The discovery of the so-called Piezo channels earned biologist Ardem Parapoutian the Nobel Prize in Medicine 2021. These molecules are responsible for the perception of mechanical stimuli, but how exactly? The Touch on a Chip (ToaC) project aims at finding this out. ToaC will investigate the expression and distribution of these proteins through a chip that will help recreating physiological conditions. The project is funded by the Italian Ministry for Research and University as one of the Projects of Relevant National Interest (PRIN) with a contribution of 640,000€ and will last three years. ToaC is coordinated by SISSA, where it was launched last week, in partnership with two Institutes of the National Research Council, the Institute Officina dei Materiali (Cnr Iom) in Trieste and the Institute Nanoscience (Cnr Nano) in Pisa, and the University of Firenze.
Even the simplest animals can recognize and react to touch. This is often because they express Piezo channels, the key element in the transduction of mechanical stimuli. These proteins are also involved in our detection of painful stimuli, as well as in the regulation of breathing, cell division and tumour progression. Their malfunctioning has been associated to several pathological conditions, from migraine to chronic pain.
However, very little is known about the whole process of mechanical transduction in physiological conditions. The PRIN project Touch on a Chip (ToaC) will develop a device which will allow the researchers to apply localized stimulation through atomic force microscopes to neurons involved in mechanical transduction, to see what determines the expression and distribution of Piezo channels.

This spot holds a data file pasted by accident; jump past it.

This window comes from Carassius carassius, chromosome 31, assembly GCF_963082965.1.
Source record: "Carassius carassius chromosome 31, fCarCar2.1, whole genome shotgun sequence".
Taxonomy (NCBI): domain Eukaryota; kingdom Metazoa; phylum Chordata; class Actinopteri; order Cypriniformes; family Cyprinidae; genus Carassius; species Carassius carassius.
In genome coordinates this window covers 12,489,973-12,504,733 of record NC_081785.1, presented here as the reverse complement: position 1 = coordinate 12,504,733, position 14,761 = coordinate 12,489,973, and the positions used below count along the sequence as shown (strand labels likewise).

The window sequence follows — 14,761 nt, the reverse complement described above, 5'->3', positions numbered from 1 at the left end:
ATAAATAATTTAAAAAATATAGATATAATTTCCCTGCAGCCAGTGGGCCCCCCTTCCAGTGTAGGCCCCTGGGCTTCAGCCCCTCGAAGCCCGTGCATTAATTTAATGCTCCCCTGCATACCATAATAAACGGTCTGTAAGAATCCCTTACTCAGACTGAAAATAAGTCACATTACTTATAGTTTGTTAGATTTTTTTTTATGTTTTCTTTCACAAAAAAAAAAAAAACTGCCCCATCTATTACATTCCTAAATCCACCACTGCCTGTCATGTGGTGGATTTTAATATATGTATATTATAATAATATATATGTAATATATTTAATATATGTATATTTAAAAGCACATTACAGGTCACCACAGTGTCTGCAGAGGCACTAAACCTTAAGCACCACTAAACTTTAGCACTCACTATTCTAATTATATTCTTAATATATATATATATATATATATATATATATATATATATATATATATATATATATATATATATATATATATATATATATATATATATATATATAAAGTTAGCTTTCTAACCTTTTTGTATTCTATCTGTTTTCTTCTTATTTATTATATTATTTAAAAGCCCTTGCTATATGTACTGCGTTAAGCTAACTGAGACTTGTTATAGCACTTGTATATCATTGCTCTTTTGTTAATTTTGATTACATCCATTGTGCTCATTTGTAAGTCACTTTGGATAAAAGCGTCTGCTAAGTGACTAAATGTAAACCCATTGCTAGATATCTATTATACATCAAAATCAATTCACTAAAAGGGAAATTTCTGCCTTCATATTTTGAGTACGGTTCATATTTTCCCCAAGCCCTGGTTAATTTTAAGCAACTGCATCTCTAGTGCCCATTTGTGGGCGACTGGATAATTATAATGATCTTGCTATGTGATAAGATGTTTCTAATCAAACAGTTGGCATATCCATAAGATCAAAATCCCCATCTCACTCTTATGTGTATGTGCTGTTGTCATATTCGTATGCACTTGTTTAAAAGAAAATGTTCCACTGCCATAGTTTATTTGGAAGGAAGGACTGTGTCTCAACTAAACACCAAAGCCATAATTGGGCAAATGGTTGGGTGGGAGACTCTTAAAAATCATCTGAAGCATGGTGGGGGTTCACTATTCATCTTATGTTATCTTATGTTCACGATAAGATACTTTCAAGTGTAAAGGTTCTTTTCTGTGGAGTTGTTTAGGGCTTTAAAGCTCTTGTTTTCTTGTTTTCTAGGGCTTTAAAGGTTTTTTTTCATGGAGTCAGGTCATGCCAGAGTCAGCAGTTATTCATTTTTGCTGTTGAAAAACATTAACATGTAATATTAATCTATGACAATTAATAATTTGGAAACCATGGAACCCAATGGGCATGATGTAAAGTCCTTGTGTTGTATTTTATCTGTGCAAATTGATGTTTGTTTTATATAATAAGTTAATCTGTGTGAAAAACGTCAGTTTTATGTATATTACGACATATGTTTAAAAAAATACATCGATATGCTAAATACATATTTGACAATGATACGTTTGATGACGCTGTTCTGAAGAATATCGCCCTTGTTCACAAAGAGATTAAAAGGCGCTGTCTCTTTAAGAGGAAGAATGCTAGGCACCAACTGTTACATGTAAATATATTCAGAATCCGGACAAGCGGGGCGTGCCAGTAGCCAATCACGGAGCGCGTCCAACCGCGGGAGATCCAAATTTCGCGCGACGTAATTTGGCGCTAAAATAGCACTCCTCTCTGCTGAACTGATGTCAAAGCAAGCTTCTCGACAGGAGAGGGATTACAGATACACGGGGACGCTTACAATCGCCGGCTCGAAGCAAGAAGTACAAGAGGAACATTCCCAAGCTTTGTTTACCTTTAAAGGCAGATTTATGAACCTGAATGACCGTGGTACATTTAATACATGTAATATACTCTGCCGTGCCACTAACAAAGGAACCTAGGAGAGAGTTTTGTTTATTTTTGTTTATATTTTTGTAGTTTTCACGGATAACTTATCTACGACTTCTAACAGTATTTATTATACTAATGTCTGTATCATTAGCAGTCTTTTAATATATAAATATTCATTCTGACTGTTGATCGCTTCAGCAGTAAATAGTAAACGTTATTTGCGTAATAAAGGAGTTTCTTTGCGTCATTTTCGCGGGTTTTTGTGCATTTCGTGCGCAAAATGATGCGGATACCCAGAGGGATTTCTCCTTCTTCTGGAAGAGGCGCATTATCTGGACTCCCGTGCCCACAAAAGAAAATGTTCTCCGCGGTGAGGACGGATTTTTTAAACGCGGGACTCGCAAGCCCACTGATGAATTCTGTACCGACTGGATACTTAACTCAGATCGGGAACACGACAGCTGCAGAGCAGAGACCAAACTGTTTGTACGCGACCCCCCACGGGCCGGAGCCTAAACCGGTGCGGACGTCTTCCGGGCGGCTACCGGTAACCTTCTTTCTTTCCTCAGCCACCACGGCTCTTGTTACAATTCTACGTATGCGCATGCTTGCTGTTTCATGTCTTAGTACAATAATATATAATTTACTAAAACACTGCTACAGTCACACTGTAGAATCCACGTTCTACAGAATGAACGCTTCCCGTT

“One of the problems of studying these channels in vivo is that they are found at very low levels in nerves, making them difficult to work with. This is the advantage of having a chip – we will know exactly where to look for them,” explains Paul Heppenstall, neurobiologist at SISSA – Scuola Internazionale Superiore di Studi Avanzati and leader of ToaC.
The project also involves the Institute Officina dei Materiali (Cnr Iom), in Trieste, the Institute Nanoscience (Cnr Nano), in Pisa, and the University of Firenze. Moreover, the research activity will count also on two European collaboration: one PhD student will spend a semester at the University of Zurich to measure forces with magnetic tweezers and a second one at the Max Planck Institute for Medical Research in Heidelberg, in the laboratory directed by the Nobel Prize for super resolution microscopy (2014) Stefan Hell.
“One of the first thing we want to understand is the mechanisms that controls the distribution of these channels in the sensory neurons responsible for touch,” Marco Lazzarino of Cnr Iom adds. “This information will be crucial for understanding how these neurons detect painful stimuli and could be useful for developing new analgesics.”
“In Florence we have worked since 2008 with a technique, double laser optical tweezers for which Arthur Ashkin got the Nobel prize in 2018, that allow us to manipulate one molecule at a time, or array of molecules and single cells. With ToaC we will try to measure for the first time the force required to open a single channel, so defining the unit of our force sensitivity,” says Pasquale Bianco from the University of Florence.
The Istituto Nanoscienze will take care of designing and producing the device: “in particular, we will develop a chip that will stimulate neurons through acoustic waves. This device will allow the generation of dynamic and sensory stimuli, thus reproducing in vitro what happens in vivo,” clarifies Ilaria Tonazzini of Cnr Nano.
“The science and the techniques involved in this project have been already awarded with three Nobel prizes in the last 8 years. We are confident that with such brilliant background, ToaC will display brilliant results as well,” the scientists conclude.
[Image credits: Laura Castaldi, Sissa.]